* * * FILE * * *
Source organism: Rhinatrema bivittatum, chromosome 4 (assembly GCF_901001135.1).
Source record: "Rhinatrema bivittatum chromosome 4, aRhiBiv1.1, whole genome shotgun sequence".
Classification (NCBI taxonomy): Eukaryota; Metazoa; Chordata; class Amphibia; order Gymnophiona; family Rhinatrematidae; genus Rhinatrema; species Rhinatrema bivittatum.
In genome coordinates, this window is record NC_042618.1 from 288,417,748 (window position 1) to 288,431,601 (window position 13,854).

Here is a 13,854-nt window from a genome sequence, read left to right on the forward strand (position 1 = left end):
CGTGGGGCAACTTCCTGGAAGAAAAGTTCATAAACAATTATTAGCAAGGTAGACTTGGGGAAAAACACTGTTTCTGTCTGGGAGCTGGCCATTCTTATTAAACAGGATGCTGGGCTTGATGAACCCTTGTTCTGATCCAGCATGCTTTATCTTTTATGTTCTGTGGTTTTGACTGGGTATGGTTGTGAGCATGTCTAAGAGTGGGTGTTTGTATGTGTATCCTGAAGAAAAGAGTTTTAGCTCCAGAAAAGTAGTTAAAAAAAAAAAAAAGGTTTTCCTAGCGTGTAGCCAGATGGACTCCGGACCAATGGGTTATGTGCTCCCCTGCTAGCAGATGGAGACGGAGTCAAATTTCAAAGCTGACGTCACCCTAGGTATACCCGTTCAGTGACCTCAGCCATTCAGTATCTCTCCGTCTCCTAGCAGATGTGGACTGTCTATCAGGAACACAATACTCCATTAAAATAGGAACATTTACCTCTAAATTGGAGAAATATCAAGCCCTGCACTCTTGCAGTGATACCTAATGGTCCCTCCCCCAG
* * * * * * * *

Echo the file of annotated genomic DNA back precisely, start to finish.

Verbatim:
Source organism: Rhinatrema bivittatum, chromosome 4 (assembly GCF_901001135.1).
Source record: "Rhinatrema bivittatum chromosome 4, aRhiBiv1.1, whole genome shotgun sequence".
Classification (NCBI taxonomy): Eukaryota; Metazoa; Chordata; class Amphibia; order Gymnophiona; family Rhinatrematidae; genus Rhinatrema; species Rhinatrema bivittatum.
In genome coordinates, this window is record NC_042618.1 from 288,417,748 (window position 1) to 288,431,601 (window position 13,854).

Here is a 13,854-nt window from a genome sequence, read left to right on the forward strand (position 1 = left end):
CGTGGGGCAACTTCCTGGAAGAAAAGTTCATAAACAATTATTAGCAAGGTAGACTTGGGGAAAAACACTGTTTCTGTCTGGGAGCTGGCCATTCTTATTAAACAGGATGCTGGGCTTGATGAACCCTTGTTCTGATCCAGCATGCTTTATCTTTTATGTTCTGTGGTTTTGACTGGGTATGGTTGTGAGCATGTCTAAGAGTGGGTGTTTGTATGTGTATCCTGAAGAAAAGAGTTTTAGCTCCAGAAAAGTAGTTAAAAAAAAAAAAAAGGTTTTCCTAGCGTGTAGCCAGATGGACTCCGGACCAATGGGTTATGTGCTCCCCTGCTAGCAGATGGAGACGGAGTCAAATTTCAAAGCTGACGTCACCCTAGGTATACCCGTTCAGTGACCTCAGCCATTCAGTATCTCTCCGTCTCCTAGCAGATGTGGACTGTCTATCAGGAACACAATACTCCATTAAAATAGGAACATTTACCTCTAAATTGGAGAAATATCAAGCCCTGCACTCTTGCAGTGATACCTAATGGTCCCTCCCCCAG